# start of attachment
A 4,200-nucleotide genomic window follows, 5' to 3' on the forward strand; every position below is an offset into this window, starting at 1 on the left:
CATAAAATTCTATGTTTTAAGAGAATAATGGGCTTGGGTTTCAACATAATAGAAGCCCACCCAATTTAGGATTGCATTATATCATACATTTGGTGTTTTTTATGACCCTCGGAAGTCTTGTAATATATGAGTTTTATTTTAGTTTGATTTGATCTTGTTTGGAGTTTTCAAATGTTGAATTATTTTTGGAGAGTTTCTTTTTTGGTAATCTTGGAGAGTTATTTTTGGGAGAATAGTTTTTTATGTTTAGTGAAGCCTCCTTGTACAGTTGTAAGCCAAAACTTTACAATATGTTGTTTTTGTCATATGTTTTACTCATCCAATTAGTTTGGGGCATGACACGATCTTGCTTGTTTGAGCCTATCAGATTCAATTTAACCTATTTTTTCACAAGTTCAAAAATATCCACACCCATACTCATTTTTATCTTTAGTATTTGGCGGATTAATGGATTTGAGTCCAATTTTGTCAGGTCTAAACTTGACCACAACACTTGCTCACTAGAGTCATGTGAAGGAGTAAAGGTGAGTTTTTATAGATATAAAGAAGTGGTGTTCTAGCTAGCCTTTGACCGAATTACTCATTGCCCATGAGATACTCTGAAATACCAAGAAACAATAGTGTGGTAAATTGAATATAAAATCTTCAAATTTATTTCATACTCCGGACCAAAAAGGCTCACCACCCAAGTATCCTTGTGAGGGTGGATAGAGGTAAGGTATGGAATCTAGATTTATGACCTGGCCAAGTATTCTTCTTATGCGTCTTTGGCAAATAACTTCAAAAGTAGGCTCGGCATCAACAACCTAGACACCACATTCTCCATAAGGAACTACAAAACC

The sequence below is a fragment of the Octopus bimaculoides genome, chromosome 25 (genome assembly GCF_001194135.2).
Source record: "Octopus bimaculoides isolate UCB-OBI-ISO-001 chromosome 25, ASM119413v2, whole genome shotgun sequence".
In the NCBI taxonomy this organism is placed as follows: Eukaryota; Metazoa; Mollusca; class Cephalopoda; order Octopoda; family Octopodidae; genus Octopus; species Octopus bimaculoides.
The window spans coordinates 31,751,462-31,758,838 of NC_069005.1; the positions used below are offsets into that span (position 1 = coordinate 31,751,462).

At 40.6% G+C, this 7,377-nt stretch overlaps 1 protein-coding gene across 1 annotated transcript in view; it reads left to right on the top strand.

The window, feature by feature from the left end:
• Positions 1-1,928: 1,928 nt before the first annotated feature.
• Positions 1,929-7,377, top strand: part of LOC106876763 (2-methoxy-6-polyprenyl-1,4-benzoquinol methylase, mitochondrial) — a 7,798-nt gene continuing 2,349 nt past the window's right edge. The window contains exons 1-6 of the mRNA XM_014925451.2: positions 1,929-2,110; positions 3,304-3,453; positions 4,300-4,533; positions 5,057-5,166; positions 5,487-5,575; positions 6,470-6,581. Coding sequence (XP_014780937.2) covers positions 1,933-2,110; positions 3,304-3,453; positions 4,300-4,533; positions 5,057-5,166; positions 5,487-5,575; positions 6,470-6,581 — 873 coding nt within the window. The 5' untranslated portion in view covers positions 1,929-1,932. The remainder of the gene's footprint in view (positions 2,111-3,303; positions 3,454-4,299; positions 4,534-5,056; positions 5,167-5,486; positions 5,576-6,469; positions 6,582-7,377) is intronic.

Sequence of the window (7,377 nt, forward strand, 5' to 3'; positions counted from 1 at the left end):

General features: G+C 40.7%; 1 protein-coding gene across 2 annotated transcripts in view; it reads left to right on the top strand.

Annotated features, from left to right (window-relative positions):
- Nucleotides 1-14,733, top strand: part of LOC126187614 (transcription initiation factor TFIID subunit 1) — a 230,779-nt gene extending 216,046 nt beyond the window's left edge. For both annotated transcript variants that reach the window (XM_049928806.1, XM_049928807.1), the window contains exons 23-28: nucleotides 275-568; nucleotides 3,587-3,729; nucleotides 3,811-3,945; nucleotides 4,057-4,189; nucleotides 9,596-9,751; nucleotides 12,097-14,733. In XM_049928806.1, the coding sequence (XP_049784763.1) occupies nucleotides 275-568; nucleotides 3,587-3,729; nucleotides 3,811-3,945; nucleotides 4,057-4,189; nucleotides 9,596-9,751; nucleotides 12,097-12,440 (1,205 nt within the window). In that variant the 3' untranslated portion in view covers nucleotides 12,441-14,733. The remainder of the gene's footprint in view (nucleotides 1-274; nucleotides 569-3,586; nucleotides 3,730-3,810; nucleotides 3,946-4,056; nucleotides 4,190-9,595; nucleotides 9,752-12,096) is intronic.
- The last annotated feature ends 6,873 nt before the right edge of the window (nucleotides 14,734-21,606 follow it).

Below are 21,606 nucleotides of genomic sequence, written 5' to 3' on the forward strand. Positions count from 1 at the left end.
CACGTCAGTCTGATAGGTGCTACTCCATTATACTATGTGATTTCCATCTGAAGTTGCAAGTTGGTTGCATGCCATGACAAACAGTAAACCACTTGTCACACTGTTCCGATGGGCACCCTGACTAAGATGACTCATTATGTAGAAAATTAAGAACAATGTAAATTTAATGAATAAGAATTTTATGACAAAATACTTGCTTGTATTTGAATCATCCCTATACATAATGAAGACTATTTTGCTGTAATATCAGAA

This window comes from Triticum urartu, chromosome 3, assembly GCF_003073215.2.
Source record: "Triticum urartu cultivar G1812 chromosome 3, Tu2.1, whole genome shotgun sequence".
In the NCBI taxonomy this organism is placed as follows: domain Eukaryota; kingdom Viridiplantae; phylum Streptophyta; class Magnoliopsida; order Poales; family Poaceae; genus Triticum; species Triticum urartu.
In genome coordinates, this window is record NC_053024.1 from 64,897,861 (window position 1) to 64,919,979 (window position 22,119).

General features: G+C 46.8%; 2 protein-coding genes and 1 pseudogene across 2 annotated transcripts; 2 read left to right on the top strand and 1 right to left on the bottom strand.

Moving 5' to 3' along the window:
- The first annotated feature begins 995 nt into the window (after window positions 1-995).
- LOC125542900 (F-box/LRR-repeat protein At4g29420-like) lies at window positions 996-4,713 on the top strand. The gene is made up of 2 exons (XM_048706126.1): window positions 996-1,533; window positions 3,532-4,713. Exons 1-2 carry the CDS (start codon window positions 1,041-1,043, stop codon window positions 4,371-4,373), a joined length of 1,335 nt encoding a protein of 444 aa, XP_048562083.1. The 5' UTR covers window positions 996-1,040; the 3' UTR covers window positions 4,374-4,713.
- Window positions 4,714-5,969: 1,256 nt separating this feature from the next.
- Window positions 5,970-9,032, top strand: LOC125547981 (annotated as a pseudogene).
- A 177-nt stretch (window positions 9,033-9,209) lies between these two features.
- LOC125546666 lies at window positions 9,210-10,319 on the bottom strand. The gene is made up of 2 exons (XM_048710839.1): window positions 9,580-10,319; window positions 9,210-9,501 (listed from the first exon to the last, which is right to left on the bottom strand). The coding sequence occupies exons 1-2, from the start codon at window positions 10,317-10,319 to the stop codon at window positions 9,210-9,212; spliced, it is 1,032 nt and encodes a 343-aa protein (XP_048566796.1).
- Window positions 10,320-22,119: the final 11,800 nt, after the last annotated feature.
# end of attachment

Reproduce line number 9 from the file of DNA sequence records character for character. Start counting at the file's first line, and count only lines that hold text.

• Positions 1-1,928: 1,928 nt before the first annotated feature.